Update: you must also include a
pluginRepositoriessection. See below for XML snippet.
Update: See here for a sample project and the source code of the compiler integration.
The standard way of compiling joint Groovy-Java code outside of Eclipse has always been through the use of stubs:
- Generate Java stub files for the Groovy files
- Compile the Java files using the stubs to compile against
- Compile the Groovy files
Although this works reasonably well in many situations, there are some complications and problems with this approach, most of which have already been described recently in detail on the groovy-dev mailing list here and here, so I won't go into them in this post.
About a year ago, we introduced Groovy-Eclipse 2.0, which compiles Groovy code by plugging into the JDT compiler and does not need to generate stub files. And as Andy Clement describes, it is possible to run the compiler in batch mode on the command line.
And now, with a little bit of glue code required, I have released a snapshot of the compiler with both ant and maven integration. Although, this is still early work, I do hope that this approach will solve many of the problems that Groovy programmers are having with stub generation. I'll describe below how they both work.
Ant integration for Groovy-Eclipse
Ant integration for the batch compiler is fairly simple.
- Download the groovy-eclipse-batch-0.5.0.jar from its temporary location.
- Add this jar to your
- Once you have that, you need to set the
This will cause ant's javac task to delegate the Groovy-Eclipse compiler for the actual compilation. This means that it is possible to pass any combination of Groovy and Java files to the compiler and most parameters applicable for javac are still available when using the compiler adapter.
A very simple script that uses the Groovy compiler adapter looks like this:
<target name="compile"> <property name="build.compiler" value="org.codehaus.groovy.eclipse.ant.GroovyCompilerAdapter"> <javac srcdir="src" destdir="bin"/> </target>
This script sets compiler adapter and compiles all source files in
src, placing the resulting class files in
*.groovyfiles are included in the compilation.
Maven integration for Groovy-Eclipse
Groovy-Eclipse can now also be used from maven. To do so, add the following to your pom.xml.
The artifacts are currently in the SpringSource snapshot maven repo. You must add it as a regular repository:
<repositories> <repository> <id>springsource</id> <url>http://maven.springframework.org/snapshot</url> <releases><enabled>true</enabled></releases> <snapshots><enabled>true</enabled></snapshots> </repository> </repositories>
as well as a plugin repository:
<pluginRepositories> <pluginRepository> <id>springsource</id> <url>http://maven.springframework.org/snapshot</url> </pluginRepository> </pluginRepositories>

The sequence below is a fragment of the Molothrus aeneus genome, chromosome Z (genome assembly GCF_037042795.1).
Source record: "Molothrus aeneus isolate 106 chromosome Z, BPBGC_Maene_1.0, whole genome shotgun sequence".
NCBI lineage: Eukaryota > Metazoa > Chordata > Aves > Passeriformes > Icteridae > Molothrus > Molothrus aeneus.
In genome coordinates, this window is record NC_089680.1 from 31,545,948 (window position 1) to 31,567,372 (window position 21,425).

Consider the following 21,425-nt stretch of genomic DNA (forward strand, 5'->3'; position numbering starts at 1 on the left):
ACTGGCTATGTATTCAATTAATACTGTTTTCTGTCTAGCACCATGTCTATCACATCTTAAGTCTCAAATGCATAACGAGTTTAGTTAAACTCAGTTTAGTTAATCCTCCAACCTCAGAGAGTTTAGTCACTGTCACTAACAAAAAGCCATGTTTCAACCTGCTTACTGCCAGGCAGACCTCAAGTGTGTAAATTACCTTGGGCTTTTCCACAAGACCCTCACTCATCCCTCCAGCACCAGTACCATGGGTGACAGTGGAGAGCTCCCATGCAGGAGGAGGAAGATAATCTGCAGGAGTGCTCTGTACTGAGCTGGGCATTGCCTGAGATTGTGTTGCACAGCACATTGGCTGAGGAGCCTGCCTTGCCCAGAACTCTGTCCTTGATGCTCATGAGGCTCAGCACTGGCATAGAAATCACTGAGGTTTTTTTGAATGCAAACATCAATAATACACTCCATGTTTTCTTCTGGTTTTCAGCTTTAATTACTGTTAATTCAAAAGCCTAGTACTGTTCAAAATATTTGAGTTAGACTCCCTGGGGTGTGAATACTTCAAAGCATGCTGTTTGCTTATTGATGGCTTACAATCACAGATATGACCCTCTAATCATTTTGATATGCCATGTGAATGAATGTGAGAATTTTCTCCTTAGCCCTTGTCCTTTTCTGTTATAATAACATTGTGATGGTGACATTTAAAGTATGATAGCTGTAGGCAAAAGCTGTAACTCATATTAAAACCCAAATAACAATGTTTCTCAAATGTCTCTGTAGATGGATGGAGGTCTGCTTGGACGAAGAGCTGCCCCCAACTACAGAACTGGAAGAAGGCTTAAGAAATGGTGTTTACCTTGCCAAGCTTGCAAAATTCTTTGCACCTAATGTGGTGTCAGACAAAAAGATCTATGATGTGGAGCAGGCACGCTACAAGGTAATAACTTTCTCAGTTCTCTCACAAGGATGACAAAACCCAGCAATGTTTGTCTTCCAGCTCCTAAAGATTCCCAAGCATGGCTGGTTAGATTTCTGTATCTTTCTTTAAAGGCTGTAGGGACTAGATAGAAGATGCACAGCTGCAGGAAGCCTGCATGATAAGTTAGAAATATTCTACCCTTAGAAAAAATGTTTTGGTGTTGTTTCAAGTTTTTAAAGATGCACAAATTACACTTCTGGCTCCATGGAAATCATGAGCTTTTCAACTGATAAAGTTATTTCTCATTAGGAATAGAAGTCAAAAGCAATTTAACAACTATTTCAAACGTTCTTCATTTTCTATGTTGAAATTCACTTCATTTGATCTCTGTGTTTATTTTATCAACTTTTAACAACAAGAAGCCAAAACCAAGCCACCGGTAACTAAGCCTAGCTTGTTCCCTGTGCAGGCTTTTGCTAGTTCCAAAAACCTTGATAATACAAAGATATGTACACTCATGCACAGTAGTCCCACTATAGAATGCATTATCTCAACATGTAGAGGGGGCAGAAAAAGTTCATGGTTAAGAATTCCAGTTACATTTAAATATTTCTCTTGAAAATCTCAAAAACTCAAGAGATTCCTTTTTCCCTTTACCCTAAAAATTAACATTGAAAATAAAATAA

And in your plugin section, you must change the compiler used by the maven-compiler-plugin. Like the javac ant task, the maven-compiler-plugin does not actually compile, but rather delegates the compilation to a different artifact:
<build> ... <plugins> <plugin> <artifactId>maven-compiler-plugin</artifactId> <version>2.3.1</version> <configuration> <compilerId>groovy-eclipse-compiler</compilerId> <verbose>true</verbose> </configuration> <dependencies> <dependency> <groupId>org.codehaus.groovy</groupId> <artifactId>groovy-eclipse-compiler</artifactId> <version>0.0.1-SNAPSHOT</version> </dependency> </dependencies> </plugin> ... </plugins> </build>
This will allow Groovy files to be compiled. The maven-compiler-plugin prefers all source files to be in
src/test/java, but if you prefer you can use the standard Groovy convention and keep your files in
src/test/groovy. You can do so by adding the following plugin to your build section of the pom:
<plugin> <groupId>org.codehaus.mojo</groupId> <artifactId>build-helper-maven-plugin</artifactId> <version>1.5</version> <executions> <execution> <id>add-source</id> <phase>generate-sources</phase> <goals> <goal>add-source</goal> </goals> <configuration> <sources> src/main/groovy src/test/groovy </sources> </configuration> </execution> </executions> </plugin>
This approach is still in an alpha state and has not been widely tested. It was hard to find reasonably large Groovy-Java projects that use maven for me to try this on. The largest project I have compiled in this way is the GPars project (GPars uses gradle for its build, but I adapted its build.gradle to a pom.xml and successfully ran maven on it). This project includes 168 Java and Groovy files in main as well as 338 Groovy files in test. In a not particularly scientific manner, I did a few runs of building the main and test classes using both Groovy-Eclipse and GMaven and the results are that Groovy-Eclipse is reasonably faster than GMaven for this project:
- Time to compile main and test classes using GMaven: 36s
- Time to compile main and test classes using Groovy-Eclipse: 28s
In addition to being largely untested in the wild, there are a few caveats when using Groovy-Eclipse:
- Since stubs are not generated, GroovyDoc and any other artifacts that rely on stubs cannot be generated.
- This only supports Groovy 1.7.
- Third (ant only), your project must have at least one Java file in it (this can be an empty stub), or else ant will finish without compiling anything. There is a patch for this (Bug 48829), but I am waiting for it to be contributed back to ant.
- Fourth (maven only), your maven project must have at least one groovy file or else compilation will not occur. (Though, if your project doesn't have any Groovy files, then why are you using a Groovy compiler?)
There is still some work to be done, but it is ready enough for people to start trying it out. Feedback is greatly appreciated. You can reply to this blog post, send a message to the mailing list, or raise an issue on jira.